Shiny facades and Caribbean improvisation: 48 hours in Miami.

Exploring the Florida metropolis with the new CLA.
Text: Sarah Weinknecht
Photos: Isauro Cairo

A city of superlatives.

On leaving the air-conditioned arrivals hall, the nocturnal air engulfs Miami like a sweet, viscous blanket. Tiny beads of sweat lend faces an eerie sheen and our mind switches straight to summer mode. Miami is a city of superlatives: gleaming yachts flank huge luxury homes, while trade fairs draw the international art jet set and the pristine sandy beaches are only outshone by the bleached dentistry of the South Beach crowd. So much for the theory – our own 48 hours in Miami don’t retrace the going clichés.

Little Havana on the American East Coast.

Miami is often portrayed as the prime US melting pot – it is the world’s second biggest Cuban community (outside of Cuba) and Spanish seems to be the only reliable constant among Miami’s myriad voices – not only around “Little Havana”.

In Wynwood, a formerly run-down inner city district turned reformed gallery mecca, we meet Cuban-born dancer and choreographer Rosie Herrera, the “Pina Bausch of South Beach”, and New York based photographer (and former resident) Isauro Cairo for an exploration with the CLA. The two savvy Miami experts prove the perfect partners in crime for a spot of exploration. Walking through small streets and alleyways, we discover large works by street art icons like Kashink and Lakwena.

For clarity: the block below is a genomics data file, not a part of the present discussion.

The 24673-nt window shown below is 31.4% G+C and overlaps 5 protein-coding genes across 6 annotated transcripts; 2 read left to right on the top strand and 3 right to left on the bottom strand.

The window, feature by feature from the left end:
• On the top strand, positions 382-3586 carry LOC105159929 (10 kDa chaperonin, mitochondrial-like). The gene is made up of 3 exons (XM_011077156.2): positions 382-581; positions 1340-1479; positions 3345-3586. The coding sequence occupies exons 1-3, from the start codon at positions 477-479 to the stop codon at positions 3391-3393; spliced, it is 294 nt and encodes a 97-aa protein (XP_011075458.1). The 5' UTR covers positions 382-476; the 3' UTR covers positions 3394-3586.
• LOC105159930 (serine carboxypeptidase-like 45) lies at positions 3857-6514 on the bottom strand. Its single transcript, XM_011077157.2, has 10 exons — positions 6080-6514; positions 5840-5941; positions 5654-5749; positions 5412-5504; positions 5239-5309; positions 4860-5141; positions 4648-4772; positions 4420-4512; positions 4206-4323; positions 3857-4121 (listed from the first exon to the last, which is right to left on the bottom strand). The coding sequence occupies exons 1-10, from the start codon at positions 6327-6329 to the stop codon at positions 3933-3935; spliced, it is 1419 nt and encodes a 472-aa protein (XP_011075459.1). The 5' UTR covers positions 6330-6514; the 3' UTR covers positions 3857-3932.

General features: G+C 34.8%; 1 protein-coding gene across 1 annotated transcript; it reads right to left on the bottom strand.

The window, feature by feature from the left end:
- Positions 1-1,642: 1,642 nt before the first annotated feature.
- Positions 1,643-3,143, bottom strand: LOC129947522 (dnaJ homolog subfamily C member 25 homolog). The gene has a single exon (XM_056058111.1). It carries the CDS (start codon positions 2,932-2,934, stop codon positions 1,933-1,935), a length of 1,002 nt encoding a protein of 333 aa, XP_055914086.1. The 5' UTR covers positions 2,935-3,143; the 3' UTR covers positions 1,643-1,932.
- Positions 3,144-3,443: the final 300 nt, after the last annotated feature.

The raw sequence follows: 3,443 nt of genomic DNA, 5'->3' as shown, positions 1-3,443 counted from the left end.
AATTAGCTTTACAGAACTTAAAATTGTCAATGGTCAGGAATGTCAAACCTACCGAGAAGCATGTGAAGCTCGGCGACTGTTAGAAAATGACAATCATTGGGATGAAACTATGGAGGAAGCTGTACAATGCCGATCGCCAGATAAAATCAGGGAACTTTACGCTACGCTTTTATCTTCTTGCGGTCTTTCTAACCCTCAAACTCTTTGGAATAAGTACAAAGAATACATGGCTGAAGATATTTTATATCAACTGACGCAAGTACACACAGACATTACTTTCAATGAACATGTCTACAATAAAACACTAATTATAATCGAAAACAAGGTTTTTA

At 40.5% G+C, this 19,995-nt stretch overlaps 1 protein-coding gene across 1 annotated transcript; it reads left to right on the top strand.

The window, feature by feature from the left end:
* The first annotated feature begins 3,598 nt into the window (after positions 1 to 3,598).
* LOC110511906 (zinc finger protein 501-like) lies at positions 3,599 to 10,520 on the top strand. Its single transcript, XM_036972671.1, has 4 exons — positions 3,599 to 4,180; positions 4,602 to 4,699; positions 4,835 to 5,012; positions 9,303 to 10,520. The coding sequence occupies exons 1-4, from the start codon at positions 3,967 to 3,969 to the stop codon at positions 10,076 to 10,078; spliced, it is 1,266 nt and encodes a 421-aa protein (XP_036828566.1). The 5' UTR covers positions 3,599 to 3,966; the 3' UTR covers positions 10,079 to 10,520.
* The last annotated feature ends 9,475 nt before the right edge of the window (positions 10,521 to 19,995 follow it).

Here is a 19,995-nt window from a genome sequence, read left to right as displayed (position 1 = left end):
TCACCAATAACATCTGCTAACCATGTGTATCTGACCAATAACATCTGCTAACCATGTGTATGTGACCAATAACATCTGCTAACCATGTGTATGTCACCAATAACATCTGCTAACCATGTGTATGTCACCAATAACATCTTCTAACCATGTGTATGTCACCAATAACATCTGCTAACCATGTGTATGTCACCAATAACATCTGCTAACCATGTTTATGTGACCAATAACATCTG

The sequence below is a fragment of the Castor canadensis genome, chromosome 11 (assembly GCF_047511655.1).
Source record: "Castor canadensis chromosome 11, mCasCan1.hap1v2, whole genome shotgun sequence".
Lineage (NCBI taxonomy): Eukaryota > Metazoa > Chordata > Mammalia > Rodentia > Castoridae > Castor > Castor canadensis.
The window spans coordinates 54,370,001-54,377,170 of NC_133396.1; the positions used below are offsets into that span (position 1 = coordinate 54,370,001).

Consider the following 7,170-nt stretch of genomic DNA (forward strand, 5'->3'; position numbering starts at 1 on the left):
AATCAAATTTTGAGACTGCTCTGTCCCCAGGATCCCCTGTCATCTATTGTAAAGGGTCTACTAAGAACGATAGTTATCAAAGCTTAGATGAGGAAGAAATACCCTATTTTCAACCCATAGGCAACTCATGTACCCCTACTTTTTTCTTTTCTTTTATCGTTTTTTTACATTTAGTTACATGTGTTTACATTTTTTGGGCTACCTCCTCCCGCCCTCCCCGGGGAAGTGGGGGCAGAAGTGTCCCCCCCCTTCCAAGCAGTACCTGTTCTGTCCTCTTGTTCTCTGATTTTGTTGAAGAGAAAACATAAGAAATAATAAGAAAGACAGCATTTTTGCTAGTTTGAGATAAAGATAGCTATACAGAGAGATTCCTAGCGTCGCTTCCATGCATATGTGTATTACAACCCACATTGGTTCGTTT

Behind the skyscrapers lies the beach.

After this cultural outing we crave a quick beach break. Bypassing the ever-busy South Beach, we opt for Crandon Park Beach on Key Biscayne and are rewarded with some welcome peace and quiet.

For lunch, we head back to Miami and the Design District to check out Michaels Genuine, a locavore spot of international renown. Mussels, lobster salad with fresh coriander and grapefruit segments or wahoo and shrimp ceviche are some of the trip’s culinary highlights.

160 miles to Key West.

Heading south via the Overseas Highway, the city gives way to the Florida Keys, lining the coast like a string of pearls. Big Pine Key, Islamorada, Key West – with open windows and an eclectic road trip playlist booming from our car speakers, we drive 160 miles to the south-eastern most corner of the United States.

Treasure hunting in the new CLA.

Sparkling teal sea frames us, left and right; pelicans crossing our path in front. Despite its strong focus on convenience-loving tourists, the Keys reveal plenty of tiny oases shaped by the dreams of 1970s dropouts.

One of these gems is Good Food Conspiracy on Big Pine Key, a health food store that has been treating visitors to homemade sandwiches, soups and juices – enjoyed in the tranquil garden behind the house – for the past 33 years.

Neon Beach.

After this island idyll, cruising down Miami Beach’s Ocean Drive seems quite a contrast: Guys in the tiniest shorts strut their stuff while, above it all, the iconic neon signs of art deco hotels do their best to light up the night.

This particular blend of stunning nature, cultural diversity and slightly trashy hedonism leaves us exhausted – but also brimming with inspiration.

Video: Kaspar Lerch

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